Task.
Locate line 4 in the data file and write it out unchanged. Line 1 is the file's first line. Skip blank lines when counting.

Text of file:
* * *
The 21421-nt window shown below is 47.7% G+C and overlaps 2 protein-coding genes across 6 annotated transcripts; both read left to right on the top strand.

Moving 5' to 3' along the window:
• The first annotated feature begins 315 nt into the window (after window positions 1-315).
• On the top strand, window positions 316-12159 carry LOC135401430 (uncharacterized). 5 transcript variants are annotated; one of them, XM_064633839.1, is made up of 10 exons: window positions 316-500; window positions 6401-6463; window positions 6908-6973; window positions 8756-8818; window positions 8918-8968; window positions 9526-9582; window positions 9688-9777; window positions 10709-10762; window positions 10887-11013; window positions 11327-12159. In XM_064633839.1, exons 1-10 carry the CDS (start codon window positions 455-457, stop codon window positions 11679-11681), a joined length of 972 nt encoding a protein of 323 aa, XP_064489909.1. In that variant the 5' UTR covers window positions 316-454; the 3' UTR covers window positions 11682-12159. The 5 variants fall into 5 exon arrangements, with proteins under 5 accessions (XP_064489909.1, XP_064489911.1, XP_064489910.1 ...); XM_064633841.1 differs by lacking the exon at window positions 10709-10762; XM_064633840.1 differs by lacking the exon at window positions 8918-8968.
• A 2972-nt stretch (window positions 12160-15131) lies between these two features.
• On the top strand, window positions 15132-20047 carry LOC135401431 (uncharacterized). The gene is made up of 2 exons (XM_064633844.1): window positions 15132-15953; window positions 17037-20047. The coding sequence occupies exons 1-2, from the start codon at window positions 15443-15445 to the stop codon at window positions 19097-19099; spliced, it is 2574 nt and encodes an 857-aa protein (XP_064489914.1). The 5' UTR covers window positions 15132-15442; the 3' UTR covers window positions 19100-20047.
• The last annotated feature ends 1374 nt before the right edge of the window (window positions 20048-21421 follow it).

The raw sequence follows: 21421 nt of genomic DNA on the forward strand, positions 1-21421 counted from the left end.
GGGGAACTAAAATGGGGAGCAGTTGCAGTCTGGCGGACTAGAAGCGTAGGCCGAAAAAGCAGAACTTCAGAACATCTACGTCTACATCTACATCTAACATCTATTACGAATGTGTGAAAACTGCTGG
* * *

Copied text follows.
• On the top strand, window positions 316-12159 carry LOC135401430 (uncharacterized). 5 transcript variants are annotated; one of them, XM_064633839.1, is made up of 10 exons: window positions 316-500; window positions 6401-6463; window positions 6908-6973; window positions 8756-8818; window positions 8918-8968; window positions 9526-9582; window positions 9688-9777; window positions 10709-10762; window positions 10887-11013; window positions 11327-12159. In XM_064633839.1, exons 1-10 carry the CDS (start codon window positions 455-457, stop codon window positions 11679-11681), a joined length of 972 nt encoding a protein of 323 aa, XP_064489909.1. In that variant the 5' UTR covers window positions 316-454; the 3' UTR covers window positions 11682-12159. The 5 variants fall into 5 exon arrangements, with proteins under 5 accessions (XP_064489909.1, XP_064489911.1, XP_064489910.1 ...); XM_064633841.1 differs by lacking the exon at window positions 10709-10762; XM_064633840.1 differs by lacking the exon at window positions 8918-8968.